Here’s a quick monitor of Washington farm and trade policy issues from DTN’s well-placed observer.US Trade Deal with South Korea Falling Short: VP Pence
The U.S. trade relationship with South Korea is “falling short,” with the free-trade deal between the countries under review, Vice President Mike Pence said today.
“We’ll pursue trade that is both free and fair,” Pence said during remarks at a U.S. business chamber gathering in Seoul. “And that’ll be true in all our trade relationships, including KORUS,” he said, a reference to the U.S.-South Korea deal. “We’re reviewing all our trade agreements across the world to ensure they benefit our economy as much as they benefit our trading partners,” Pence said. “We have to be honest about where our trade relationship is falling short. Most concerning is the fact that the U.S. trade deficit with South Korea has more than doubled since KORUS has come into effect.”
During Pence’s comments in Seoul (he is now in Japan), he called the trade gap with South Korea a "hard truth,” with "too many" barriers to entry for U.S. businesses. South Korea, the U.S.’s sixth-largest trading partner, avoided being tagged a currency manipulator by the U.S. Treasury, though it remains on a watch list of nations deemed at risk of engaging in unfair conduct. The U.S. has not named any country a manipulator since 1994.
"Our businesses continue to face too many barriers to entry, which tilts the playing field against American workers," Pence said at an event with about 100 U.S. and Korean business representatives, according to a pool report. He added the countries need to "level that playing field," saying "we will work with you" as we "reform KORUS in the days ahead." In a tweet, Pence added: "Most concerning is the fact that the [U.S.'s] trade deficit with South Korea has more than doubled since KORUS came into effect."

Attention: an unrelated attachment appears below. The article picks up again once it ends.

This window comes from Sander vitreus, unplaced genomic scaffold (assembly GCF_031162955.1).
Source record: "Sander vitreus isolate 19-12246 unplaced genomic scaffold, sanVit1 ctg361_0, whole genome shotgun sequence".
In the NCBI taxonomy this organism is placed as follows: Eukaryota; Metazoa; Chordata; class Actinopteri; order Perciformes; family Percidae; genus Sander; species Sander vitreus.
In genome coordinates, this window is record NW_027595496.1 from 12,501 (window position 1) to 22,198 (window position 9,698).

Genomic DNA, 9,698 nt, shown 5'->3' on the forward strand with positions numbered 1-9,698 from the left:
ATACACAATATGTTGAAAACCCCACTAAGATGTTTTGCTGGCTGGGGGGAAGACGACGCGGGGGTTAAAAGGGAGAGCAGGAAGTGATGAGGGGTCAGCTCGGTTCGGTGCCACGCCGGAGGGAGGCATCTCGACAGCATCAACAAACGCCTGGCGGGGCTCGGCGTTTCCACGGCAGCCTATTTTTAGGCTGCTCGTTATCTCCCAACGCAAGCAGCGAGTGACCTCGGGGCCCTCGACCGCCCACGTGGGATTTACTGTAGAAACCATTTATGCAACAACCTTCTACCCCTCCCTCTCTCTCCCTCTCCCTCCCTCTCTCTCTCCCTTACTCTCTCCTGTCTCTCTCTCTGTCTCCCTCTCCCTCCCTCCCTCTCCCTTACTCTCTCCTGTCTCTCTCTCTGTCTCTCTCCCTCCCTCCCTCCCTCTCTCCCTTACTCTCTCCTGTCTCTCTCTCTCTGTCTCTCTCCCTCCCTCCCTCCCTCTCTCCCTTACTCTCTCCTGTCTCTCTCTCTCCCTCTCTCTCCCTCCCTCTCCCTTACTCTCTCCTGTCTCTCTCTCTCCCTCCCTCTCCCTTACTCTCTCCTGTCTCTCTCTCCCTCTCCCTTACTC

Pence also praised South Korea's level of foreign direct investment in the U.S. as well as the scale of U.S. services exports to the country, the pool report said.
***Senate Democrats Up for Reelection in 2018 Building War Chests
Senate Democrats who may face the most challenging 2018 reelection contests are building major campaign bank accounts as they benefit from an outpouring generated by the party’s desire to challenge Trump.
The 10 Democrats expected to defend seats in states that Trump won in November collectively raised about $18.8 million during the first three months of the year, based on information from the campaigns and public records.
That is more than double the $8.3 million they netted in the same quarter six years earlier. The group’s total campaign bank balance is about $32 million, up from $17.4 million at this time in 2011.
Washington Insider: Feeding Future Populations
Digital Trends (DT) often carries far-out, technical stuff and is currently featuring a heavy theme. It focuses on “shoring up the current model of global food production” which can’t meet food needs without a radical “transformation,” DT says. However, it sees a range of “innovative new solutions” that farmers, scientists, and entrepreneurs are building to make sure that nobody goes hungry.
DT focuses initially on corn, which it says has a long history of genetic changes, and notes that “even as corn helped create civilizations, they helped create corn.” Compared to the wild plant some ten thousand years ago, modern corn is a “super mutant.” It reflects selective breeding although that is “painstakingly slow and imprecise.”
No longer. New gene editing tools like CRISPR/Cas9 let modern scientists hack into genomes, make precise incisions, and insert desired traits into both plants and animals. Changes that took years, decades, or even centuries, can now be made in a matter of months. This alarms some, DT says. Some consumer rights advocates fear the new tools will be used to maintain the status quo of an industry based primarily on corporate profit.